Twitter lost 1 million monthly active users in the second quarter, the company said in its earnings report Friday, signaling it’s paying a price for implementing an aggressive new campaign to suspend fake and suspicious accounts.
The earnings report was Twitter’s first since The Washington Post reported three weeks ago that the company was suspending accounts at a rate of roughly 1 million a day after implementing new tools for detecting accounts that might be involved in disinformation or other activity, such as spam, not permitted on the platform. Twitter had 335 million average monthly active users in the second quarter, down from 336 million the previous quarter.
The company said that its monthly user numbers would continue to decline in the third quarter, expecting the drop to be in the “single-digit millions.”
Twitter’s stock closed down 21 percent Friday — though it has still more than doubled in the last year.
Company executives had acknowledged their new tactics against suspicious accounts but said the impact on active users was likely to be limited because most of the suspended accounts were either not active or newly created. Friday’s report offered the most definitive evidence yet that the company’s efforts are having a measurable impact on Twitter’s ability to attract and maintain active users — the key metric in the company’s valuation by Wall Street. The 1 million loss came from users in the United States, the company said.
Twitter has warned investors that new investments in security and safety will affect user metrics. This month, many high-profile Twitter users, including President Trump and former president Barack Obama, saw a significant drop in their follower counts. The company purged followers that had been frozen or locked for security reasons, sometimes for long periods of time, but had been included in follower counts.
Twitter’s chief executive, Jack Dorsey, said the company prioritizes the long-term health of the platform over short-term metrics. “We believe that Twitter’s value as a daily service is enhanced when the conversation on the platform is healthier and people feel safe freely expressing themselves.”
Twitter’s aggressive moves to clean up the platform has not detracted from its advertising revenue, said the social network’s Chief Financial Officer Ned Segal during a conference call. “Advertisers embrace the work we are doing,” he said, adding that “they recognize that a healthier Twitter, as opposed to a disclosed metric, is what’s going to deliver a great result for them.”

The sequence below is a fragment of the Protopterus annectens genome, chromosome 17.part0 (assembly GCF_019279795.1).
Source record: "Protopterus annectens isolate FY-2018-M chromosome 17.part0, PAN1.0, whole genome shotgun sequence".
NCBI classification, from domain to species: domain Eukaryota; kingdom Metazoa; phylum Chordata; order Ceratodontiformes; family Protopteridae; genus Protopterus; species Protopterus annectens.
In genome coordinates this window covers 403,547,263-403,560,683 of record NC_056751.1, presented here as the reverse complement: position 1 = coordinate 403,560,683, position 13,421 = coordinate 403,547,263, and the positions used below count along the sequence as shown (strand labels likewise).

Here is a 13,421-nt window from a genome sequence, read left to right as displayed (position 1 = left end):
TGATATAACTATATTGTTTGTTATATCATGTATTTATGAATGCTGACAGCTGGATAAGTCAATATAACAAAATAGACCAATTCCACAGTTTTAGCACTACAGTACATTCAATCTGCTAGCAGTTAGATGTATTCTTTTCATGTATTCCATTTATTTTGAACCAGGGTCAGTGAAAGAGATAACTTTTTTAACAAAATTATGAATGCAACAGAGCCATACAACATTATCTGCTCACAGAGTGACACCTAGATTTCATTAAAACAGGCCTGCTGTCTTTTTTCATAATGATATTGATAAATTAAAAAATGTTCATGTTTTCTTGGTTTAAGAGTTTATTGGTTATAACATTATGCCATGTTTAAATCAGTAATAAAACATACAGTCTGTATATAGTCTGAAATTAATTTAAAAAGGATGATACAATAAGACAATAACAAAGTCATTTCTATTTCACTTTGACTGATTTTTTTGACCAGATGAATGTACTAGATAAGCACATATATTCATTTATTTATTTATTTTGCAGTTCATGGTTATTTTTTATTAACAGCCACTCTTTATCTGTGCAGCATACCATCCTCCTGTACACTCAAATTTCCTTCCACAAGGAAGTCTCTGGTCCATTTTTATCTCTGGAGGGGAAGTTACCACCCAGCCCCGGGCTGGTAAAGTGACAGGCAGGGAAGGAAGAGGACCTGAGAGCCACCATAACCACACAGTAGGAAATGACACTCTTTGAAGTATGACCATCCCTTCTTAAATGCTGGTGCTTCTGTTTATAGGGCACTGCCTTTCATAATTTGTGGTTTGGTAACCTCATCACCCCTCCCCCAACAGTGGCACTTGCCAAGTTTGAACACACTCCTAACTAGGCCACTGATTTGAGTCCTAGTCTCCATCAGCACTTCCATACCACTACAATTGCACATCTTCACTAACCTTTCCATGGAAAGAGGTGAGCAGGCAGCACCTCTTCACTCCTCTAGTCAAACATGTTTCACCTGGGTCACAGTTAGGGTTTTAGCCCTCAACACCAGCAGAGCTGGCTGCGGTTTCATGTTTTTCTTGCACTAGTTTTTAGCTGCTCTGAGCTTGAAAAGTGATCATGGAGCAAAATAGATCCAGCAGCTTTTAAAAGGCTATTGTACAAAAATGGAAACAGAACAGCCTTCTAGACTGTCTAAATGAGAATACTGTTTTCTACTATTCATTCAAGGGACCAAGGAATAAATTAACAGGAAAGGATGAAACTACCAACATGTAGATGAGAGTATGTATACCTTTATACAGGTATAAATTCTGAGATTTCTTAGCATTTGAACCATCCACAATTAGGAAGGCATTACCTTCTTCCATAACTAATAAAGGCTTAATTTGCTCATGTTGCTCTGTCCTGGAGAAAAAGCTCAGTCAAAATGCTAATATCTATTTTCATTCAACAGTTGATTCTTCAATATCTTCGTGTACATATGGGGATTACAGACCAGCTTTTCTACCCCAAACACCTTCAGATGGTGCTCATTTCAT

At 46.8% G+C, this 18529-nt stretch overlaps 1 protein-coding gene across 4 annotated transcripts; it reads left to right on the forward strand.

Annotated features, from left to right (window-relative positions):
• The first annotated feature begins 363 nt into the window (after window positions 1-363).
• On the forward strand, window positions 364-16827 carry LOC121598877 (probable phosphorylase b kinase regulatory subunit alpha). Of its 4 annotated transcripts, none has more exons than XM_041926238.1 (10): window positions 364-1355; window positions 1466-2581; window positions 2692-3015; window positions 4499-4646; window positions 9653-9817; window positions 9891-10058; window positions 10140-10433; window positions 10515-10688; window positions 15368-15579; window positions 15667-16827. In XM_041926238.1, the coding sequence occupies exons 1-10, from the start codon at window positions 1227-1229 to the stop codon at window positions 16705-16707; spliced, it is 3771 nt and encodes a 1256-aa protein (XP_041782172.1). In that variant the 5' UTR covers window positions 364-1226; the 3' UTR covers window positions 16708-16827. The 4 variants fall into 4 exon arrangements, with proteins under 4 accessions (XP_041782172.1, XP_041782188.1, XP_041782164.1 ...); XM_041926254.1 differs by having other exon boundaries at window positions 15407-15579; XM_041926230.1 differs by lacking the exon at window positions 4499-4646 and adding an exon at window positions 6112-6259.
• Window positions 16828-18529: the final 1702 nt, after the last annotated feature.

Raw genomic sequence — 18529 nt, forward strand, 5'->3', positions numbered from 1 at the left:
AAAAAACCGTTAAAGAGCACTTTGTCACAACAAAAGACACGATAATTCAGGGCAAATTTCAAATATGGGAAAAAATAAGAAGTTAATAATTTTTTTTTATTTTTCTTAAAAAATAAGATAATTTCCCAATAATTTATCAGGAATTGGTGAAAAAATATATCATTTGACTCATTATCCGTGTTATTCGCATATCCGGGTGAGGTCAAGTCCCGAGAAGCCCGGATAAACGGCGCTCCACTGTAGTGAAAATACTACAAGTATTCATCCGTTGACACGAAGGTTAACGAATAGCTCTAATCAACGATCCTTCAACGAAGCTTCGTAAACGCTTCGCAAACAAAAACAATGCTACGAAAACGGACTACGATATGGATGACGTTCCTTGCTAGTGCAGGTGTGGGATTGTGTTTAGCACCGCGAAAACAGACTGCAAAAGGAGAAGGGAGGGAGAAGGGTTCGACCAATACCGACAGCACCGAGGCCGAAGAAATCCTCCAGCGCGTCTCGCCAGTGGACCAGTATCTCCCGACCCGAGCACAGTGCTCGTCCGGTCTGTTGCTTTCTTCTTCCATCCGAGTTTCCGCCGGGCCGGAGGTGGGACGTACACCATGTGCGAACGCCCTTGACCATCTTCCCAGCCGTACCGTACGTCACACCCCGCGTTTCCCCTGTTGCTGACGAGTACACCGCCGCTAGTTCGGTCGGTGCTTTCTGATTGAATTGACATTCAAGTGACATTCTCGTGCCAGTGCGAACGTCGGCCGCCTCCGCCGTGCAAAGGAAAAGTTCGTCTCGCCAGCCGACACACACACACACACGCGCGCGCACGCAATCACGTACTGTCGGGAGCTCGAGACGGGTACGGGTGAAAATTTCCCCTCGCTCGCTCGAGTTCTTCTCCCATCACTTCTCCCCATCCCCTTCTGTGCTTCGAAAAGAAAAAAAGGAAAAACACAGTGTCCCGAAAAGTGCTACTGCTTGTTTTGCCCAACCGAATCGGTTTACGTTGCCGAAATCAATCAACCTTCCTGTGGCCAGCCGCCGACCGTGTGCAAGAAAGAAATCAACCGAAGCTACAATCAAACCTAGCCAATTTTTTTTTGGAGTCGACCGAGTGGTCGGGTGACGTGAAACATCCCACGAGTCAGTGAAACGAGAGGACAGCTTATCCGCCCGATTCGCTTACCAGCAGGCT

The news comes after Facebook lost more than $100 billion in value following a disappointing earnings report Wednesday. That company is battling privacy controversies and rising regulation in Europe while also implementing costly new measures to battle disinformation on its platform.
The combined impact of two leading tech companies stumbling in the same week could make investors wary of an industry whose growth has been key to the economy and stock market for years. Google parent company Alphabet, however, is having a strong week after reported earnings on Monday.
Twitter beat expectations for revenue, reporting $711 million in sales. That’s up 24 percent year-over-year, the company said. Financial analysts had estimated revenue to come in at $698 million. The social media company also had its third consecutive profitable quarter.
Social media researchers for years had complained about the prevalence of bots — automated accounts managed by people seeking to shape online discourse — on Twitter, accusing the company of playing down the problem and not doing enough to curtail their influence.
Twitter escalated its battle against suspicious accounts late last year in the face of congressional and public pressure following revelations about how Russia used the platform to spread disinformation to shape the 2016 presidential campaign in favor of Republican Donald Trump and against Democrat Hillary Clinton. The company implemented new tools, including one called Operation Megaphone, that involved quietly buying fake accounts and seeking to detect connections among them.
Using its new tactics, the social media company suspended more than 1 million accounts a day in May and June and is slated to have kept that pace through July. The company has more than doubled its rate of suspensions since last year.
“It’s becoming obvious that they have done something about the presence of fake accounts on their platform,” said Jonathan Albright, a social media researcher for the Tow Center for Digital Journalism at Columbia University. “The problem was bad, and it did go on for way too long.”
The campaign has drawn some complaints from users, especially conservatives who have accused Twitter of singling them out in an effort to limit their free expression. The company has said its efforts to battle fake and suspicious accounts has been nonpartisan.
The earnings call did not touch on a new looming issue for the company, which President Trump tweeted about Thursday. Trump accused the social media company of trying to silence prominent conservatives on the platform. The president appeared to seize on a Vice report that said that the accounts of some conservatives did not show up in auto-populated search suggestions when people typed in their names.
Twitter said in a blog post Thursday that it does not “shadow ban” users, and that the issue of auto-populated search results had affected hundreds of thousands of accounts but did not target users by political affiliation. The issue, Twitter said, probably stemmed from its systems detecting coordinated behavior by communities seeking to boost each other’s presence on the platform, which caused the names not to appear in the auto-suggested search. Twitter said the issue has been resolved.
Writer Elizabeth Dwoskin contributed to this report.